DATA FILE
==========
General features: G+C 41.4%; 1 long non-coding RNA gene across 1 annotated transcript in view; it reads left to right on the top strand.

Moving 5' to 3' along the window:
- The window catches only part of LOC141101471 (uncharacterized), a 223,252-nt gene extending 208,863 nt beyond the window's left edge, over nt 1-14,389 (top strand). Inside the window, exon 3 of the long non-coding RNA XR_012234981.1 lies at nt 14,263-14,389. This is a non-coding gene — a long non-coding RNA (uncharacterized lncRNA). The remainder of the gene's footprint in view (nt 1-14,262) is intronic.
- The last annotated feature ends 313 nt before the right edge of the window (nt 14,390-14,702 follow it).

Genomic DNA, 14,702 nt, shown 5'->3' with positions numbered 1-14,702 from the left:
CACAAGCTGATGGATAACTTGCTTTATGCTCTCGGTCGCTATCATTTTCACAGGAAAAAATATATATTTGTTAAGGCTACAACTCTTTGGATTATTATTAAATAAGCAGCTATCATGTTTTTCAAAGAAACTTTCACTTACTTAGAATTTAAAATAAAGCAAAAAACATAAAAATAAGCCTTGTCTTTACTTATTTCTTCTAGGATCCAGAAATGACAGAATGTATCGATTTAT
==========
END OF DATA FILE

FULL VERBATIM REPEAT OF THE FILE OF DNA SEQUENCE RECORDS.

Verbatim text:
General features: G+C 41.4%; 1 long non-coding RNA gene across 1 annotated transcript in view; it reads left to right on the top strand.

Moving 5' to 3' along the window:
- The window catches only part of LOC141101471 (uncharacterized), a 223,252-nt gene extending 208,863 nt beyond the window's left edge, over nt 1-14,389 (top strand). Inside the window, exon 3 of the long non-coding RNA XR_012234981.1 lies at nt 14,263-14,389. This is a non-coding gene — a long non-coding RNA (uncharacterized lncRNA). The remainder of the gene's footprint in view (nt 1-14,262) is intronic.
- The last annotated feature ends 313 nt before the right edge of the window (nt 14,390-14,702 follow it).

Genomic DNA, 14,702 nt, shown 5'->3' with positions numbered 1-14,702 from the left:
CACAAGCTGATGGATAACTTGCTTTATGCTCTCGGTCGCTATCATTTTCACAGGAAAAAATATATATTTGTTAAGGCTACAACTCTTTGGATTATTATTAAATAAGCAGCTATCATGTTTTTCAAAGAAACTTTCACTTACTTAGAATTTAAAATAAAGCAAAAAACATAAAAATAAGCCTTGTCTTTACTTATTTCTTCTAGGATCCAGAAATGACAGAATGTATCGATTTAT